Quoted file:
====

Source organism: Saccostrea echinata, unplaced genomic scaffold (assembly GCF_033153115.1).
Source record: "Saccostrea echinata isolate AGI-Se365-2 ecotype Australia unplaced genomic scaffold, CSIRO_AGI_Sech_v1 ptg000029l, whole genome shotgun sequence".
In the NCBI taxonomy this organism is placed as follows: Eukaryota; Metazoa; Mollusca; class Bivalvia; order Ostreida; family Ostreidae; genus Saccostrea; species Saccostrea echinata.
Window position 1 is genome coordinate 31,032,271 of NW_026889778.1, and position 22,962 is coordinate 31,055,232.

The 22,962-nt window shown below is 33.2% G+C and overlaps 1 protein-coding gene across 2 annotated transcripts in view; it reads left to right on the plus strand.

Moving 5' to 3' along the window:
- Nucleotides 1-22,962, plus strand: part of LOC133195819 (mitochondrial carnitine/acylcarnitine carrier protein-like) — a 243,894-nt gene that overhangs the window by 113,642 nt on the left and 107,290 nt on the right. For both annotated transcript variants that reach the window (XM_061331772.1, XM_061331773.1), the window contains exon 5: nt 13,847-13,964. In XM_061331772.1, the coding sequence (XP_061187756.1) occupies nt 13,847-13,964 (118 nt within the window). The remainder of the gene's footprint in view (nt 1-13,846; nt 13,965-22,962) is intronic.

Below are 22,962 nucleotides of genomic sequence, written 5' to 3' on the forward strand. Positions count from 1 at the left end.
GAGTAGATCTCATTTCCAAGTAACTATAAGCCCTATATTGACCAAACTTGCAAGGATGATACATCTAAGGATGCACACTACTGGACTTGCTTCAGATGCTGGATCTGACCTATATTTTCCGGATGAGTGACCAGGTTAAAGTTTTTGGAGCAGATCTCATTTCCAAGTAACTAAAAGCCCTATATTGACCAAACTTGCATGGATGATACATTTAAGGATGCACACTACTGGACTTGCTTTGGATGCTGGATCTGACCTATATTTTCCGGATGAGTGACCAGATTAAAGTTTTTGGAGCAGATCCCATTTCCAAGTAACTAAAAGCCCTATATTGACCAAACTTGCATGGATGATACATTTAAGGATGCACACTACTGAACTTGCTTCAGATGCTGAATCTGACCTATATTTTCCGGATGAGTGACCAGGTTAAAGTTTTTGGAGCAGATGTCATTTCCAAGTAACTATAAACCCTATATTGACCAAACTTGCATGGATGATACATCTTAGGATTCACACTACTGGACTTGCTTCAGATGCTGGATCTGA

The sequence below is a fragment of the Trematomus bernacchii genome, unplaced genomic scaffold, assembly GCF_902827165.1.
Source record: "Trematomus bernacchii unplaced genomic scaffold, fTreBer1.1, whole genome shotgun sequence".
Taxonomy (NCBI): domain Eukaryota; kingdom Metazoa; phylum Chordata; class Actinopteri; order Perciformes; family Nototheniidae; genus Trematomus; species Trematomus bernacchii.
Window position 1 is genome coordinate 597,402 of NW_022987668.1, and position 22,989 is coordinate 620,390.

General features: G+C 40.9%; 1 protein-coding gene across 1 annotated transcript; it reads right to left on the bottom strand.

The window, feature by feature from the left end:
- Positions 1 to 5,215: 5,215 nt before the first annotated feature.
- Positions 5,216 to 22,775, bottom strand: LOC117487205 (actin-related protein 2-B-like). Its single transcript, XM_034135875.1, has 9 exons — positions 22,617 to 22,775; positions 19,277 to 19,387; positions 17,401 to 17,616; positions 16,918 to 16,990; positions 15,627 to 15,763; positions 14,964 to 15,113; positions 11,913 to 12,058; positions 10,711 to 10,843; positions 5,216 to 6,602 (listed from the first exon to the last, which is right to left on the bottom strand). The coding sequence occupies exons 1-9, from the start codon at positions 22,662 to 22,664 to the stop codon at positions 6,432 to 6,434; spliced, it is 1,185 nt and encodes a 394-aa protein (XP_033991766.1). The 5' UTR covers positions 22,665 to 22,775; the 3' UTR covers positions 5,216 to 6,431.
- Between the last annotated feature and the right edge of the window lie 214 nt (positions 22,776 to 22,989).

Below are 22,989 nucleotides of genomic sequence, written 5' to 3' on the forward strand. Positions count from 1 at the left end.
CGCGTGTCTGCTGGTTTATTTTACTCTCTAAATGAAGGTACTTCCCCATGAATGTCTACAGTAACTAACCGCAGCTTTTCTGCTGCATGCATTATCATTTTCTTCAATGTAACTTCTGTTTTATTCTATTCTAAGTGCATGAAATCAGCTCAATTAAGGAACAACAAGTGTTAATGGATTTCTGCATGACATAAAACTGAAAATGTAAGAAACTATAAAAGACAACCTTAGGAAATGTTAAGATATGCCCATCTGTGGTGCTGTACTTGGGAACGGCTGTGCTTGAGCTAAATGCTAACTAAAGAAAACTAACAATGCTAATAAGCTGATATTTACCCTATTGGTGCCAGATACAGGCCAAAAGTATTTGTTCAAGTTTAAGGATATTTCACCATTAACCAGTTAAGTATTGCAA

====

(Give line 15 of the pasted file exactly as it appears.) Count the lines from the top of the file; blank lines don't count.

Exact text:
The window, feature by feature from the left end: